Monday, June 20, 2005


Wissembourg is the Alsace of Alsace: an off to the side place that does not completely fit in with the rest. In the northeasternmost corner to the région, Wissembourg diverted from the development of Alsace in a few important ways. It preserved an older dialect Frankish dialect rather than the Alemmanic dialect, and it was unaffected by the explosion of literature that surrounded the invention of printing. It is also the only Alsatian town that can truly be called a a Resedinzstaft – a court city for the nobility, having housed the exiled king of Poland. The town is supposed to be beautiful, surrounded by wonderful countryside for hiking and beautiful ramparts.

Other than visiting for its history and nature, Wissembourg is also the perfect place to meet Uli, a friend whom I met when I was at Umass-Amherst and when he was on a study program from Germany. Perhaps because of me and a few others, Uli decided that he wanted a doctorate in history as well – we claimed another soul! Uli even pursued the history of Alsace, looking into the difficult question of why political organizations still resemble the German associational pattern rather than the French – he gave up on that, and moved on to “cultural translation”.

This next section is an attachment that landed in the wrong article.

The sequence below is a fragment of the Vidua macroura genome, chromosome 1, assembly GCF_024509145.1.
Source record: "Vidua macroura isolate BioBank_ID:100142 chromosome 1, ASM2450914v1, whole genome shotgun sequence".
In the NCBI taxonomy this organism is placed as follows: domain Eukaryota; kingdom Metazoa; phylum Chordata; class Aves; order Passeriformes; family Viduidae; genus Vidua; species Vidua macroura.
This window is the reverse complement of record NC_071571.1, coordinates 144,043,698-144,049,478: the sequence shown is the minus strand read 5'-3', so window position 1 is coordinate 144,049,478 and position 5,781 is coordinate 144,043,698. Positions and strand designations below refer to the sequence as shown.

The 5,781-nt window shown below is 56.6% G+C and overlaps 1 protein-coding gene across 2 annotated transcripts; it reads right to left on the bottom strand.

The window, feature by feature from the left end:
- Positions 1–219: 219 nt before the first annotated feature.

It was another dreary, cloudy, cool day (the cloudy skies will come to an end – as I write this, the heat and sun are almost ungodly – I hope there won’t be a repeat of the summer of 2003). Wissembourg the town did not live up to its reputation. It’s attractive and quaint, and I would not stop anyone who wanted to see an Alsatian town from visiting. However, it did not excite me. The houses were not spectacular; the much-publicized ramparts were little more than a wall surrounded by a hiking path; and there was little to do in town. Furthermore, it was overrun by Germans – clearly the language of Wissembourg, on the weekends, is neither French nor Frankisch.

One high point was the mural in the church. I think it was of St. Christopher, and it reached from the floor to the vaulted ceiling. According to Uli, the legend says that those who saw the saint were automatically forgiven of their sins. So many people wanted to be blessed, however, that the builders made the mural high enough that it could be seen from the back of the church. (I wish I could have photographed it, but the Church was too dark, even for a flash).

Regardless, the town was an interesting enough venue for K and I to catch up with Uli. Of course, Uli and I talked about our (lack of) progress on our dissertations (I have him beat in pages, but that may be because I am long-winded).

Eventually we hiked outside of town. The countryside lived up to the advertising. The town sits below a number of hills that France shares with Germany. We hiked up on a path that cut through some small farms. We talked about numerous things, although we left academia far behind.